Phishing attacks are rising: Is your business protected?
Phishing attacks are on the rise and the sophistication of these attacks is expected to grow further in the coming year. With that in mind, we look at what phishing is, why it’s a problem and what you can do about it.
One in every 3,722 emails in the UK is a phishing attempt, according to Symantec.
It’s a problem that impacts most companies in the country, yet just 34% of organisations regularly provide their employees with security awareness training for email, Tessian research suggests.
With experts suggesting that the sophistication of phishing is expected to increase in the coming year it’s arguably more important than ever to protect your business from these attacks.
What is phishing?
‘Phishing’ is a type of cyber-attack where criminals pretend to be a trusted entity to trick their victims into:
- providing sensitive or confidential information (such as passwords and bank details)
- sending money to individuals or organisations
- downloading something that infects your computer
The term ‘phishing’ is mainly used to describe attacks that arrive by email but it can also be conducted via a text message, social media, or phone call.
Around half of cyber-attacks in the UK involve phishing (roughly 20% higher than the global average).
The importance of being vigilant
When a business experiences a phishing attack the consequences can be severe, particularly when a data breach occurs as a result. Some of the potential consequences of a successful phishing attempt are detailed below:
1. Reputational damage
When a company experiences a data breach its policies and procedures can come into question and sometimes this can lead to an impact on reputation. This is particularly true for larger businesses whose data breaches often become mainstream news.
2. Loss of custom
News of a data breach can travel fast and make other businesses (customers, suppliers and sometimes even potential investors) feel uncomfortable about the possibility of increased risk to them. This can impact relationships and even trading levels.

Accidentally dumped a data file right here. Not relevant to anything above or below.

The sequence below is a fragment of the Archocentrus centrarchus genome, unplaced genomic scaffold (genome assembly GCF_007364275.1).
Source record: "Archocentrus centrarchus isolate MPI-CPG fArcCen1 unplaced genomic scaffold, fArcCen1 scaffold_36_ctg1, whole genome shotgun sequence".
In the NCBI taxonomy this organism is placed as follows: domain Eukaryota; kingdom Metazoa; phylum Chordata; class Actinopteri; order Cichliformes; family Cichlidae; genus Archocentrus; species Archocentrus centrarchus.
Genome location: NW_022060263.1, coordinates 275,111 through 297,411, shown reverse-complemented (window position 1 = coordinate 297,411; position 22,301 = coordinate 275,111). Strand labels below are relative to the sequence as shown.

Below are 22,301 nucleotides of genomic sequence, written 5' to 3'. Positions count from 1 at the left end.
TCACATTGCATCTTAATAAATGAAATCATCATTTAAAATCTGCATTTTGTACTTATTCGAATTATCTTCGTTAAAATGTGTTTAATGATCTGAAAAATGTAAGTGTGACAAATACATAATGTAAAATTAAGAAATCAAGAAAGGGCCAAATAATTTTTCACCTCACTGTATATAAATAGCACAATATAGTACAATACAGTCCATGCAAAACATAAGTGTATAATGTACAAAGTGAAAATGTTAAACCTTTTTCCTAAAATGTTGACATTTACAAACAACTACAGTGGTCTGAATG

3. Regulatory fines
The risk of failing to keep customer data secure can result in penalties of up to £17.5 million or 4% of a company’s annual global turnover – whichever is higher.
4. Business disruption
Even the smallest of data breaches can cause significant disruption and may carry an opportunity cost as well as the cost of recovering from an incident.
How to spot a phishing email and safeguard your business
Phishing attacks are constantly evolving, and cybercriminals are becoming more and more sophisticated in their endeavours. Because of this, phishing attacks are becoming more convincing and harder to detect – yet there are some tell-tale signs to look out for:
🚩 The sender’s email address doesn’t tally with the trusted organisation’s website address
This could be a completely different address, a free mail address or even just a single character’s difference and a very minor difference, making it hard to detect – for example a ‘-‘ instead of a ‘_’.
🚩 A sense of urgency
Many phishing scams often use words and phrases such as ‘urgent’, ‘important’ or ‘act now’ to trick you into responding quickly. These can be written as if it’s a colleague or superior, asking you for a quick response and engagement. For example, ‘Please let me know when you might be free to meet’ or simply ‘Are you free to talk now?’
🚩 Threatening language
Scam emails often threaten you with fines or other negative consequences, such as closing your account, loss of service by accounts/apps that are commonly used
🚩 A prominent website link
Website links can be forged or seem very similar to a proper address, but even a single character’s difference means a different website. If you do click through to the website be wary that fraudsters often copy websites of businesses that were previously live but are no longer, or create sites for businesses that are live but don’t have a web presence. So, it’s always worth looking up any businesses that are new to you.
🚩 A request for personal information such as username, password or bank details
Remember, your bank (or any other official source) will never ask you to supply personal information via email.
🚩 You weren’t expecting to get an email from the company that appears to have sent it
Criminals often pretend to be important people or organisations to trick you into doing what they want. If in doubt, do not click on a link. Instead, search for the business and contact them using details provided on a secure website (those with a lock appearing in front of the URL).
🚩 Suspicious content
Be wary if the entire text of the email is contained within an image rather than the usual text format, the image contains an embedded hyperlink to a bogus site or if there are lots of spelling and grammatical errors.
To mitigate risk
- Click on any links
- Reply to the email
- Open any attachments
- Supply any information
- Attach any attachments
- Use any contact information supplied in the message
- Forward the email to the Suspicious Email Reporting Service (SERS): email@example.com
Also, contacting the organisation the attack appears to stem from (the real business, assuming you can trace that) directly, using the details from their official website is worthwhile and serves to alert them also.
How to protect your business from email phishing attacks
As the threat from phishing increases, businesses must do all that they can to safeguard their company from these attacks and decrease their cyber risk.
This video from the National Cyber Security Centre (NCSC) gives tips on how to do just that.
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